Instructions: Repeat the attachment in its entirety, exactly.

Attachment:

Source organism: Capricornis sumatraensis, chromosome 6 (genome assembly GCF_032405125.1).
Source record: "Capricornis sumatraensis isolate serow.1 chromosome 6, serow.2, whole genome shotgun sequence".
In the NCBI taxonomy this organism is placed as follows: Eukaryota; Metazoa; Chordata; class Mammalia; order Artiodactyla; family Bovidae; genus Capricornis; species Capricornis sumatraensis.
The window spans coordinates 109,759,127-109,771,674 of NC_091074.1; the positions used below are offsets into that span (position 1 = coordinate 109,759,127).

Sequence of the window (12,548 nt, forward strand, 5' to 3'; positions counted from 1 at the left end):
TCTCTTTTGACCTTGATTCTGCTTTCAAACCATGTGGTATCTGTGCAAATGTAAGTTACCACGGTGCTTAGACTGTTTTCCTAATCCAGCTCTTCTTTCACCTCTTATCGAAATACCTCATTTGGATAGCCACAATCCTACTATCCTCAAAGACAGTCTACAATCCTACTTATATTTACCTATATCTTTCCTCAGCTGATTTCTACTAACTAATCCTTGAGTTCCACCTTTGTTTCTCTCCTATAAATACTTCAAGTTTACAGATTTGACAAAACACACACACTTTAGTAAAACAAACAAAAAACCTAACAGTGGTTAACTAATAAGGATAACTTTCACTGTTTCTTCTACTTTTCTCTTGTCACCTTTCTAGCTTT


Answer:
Source organism: Capricornis sumatraensis, chromosome 6 (genome assembly GCF_032405125.1).
Source record: "Capricornis sumatraensis isolate serow.1 chromosome 6, serow.2, whole genome shotgun sequence".
In the NCBI taxonomy this organism is placed as follows: Eukaryota; Metazoa; Chordata; class Mammalia; order Artiodactyla; family Bovidae; genus Capricornis; species Capricornis sumatraensis.
The window spans coordinates 109,759,127-109,771,674 of NC_091074.1; the positions used below are offsets into that span (position 1 = coordinate 109,759,127).

Sequence of the window (12,548 nt, forward strand, 5' to 3'; positions counted from 1 at the left end):
TCTCTTTTGACCTTGATTCTGCTTTCAAACCATGTGGTATCTGTGCAAATGTAAGTTACCACGGTGCTTAGACTGTTTTCCTAATCCAGCTCTTCTTTCACCTCTTATCGAAATACCTCATTTGGATAGCCACAATCCTACTATCCTCAAAGACAGTCTACAATCCTACTTATATTTACCTATATCTTTCCTCAGCTGATTTCTACTAACTAATCCTTGAGTTCCACCTTTGTTTCTCTCCTATAAATACTTCAAGTTTACAGATTTGACAAAACACACACACTTTAGTAAAACAAACAAAAAACCTAACAGTGGTTAACTAATAAGGATAACTTTCACTGTTTCTTCTACTTTTCTCTTGTCACCTTTCTAGCTTT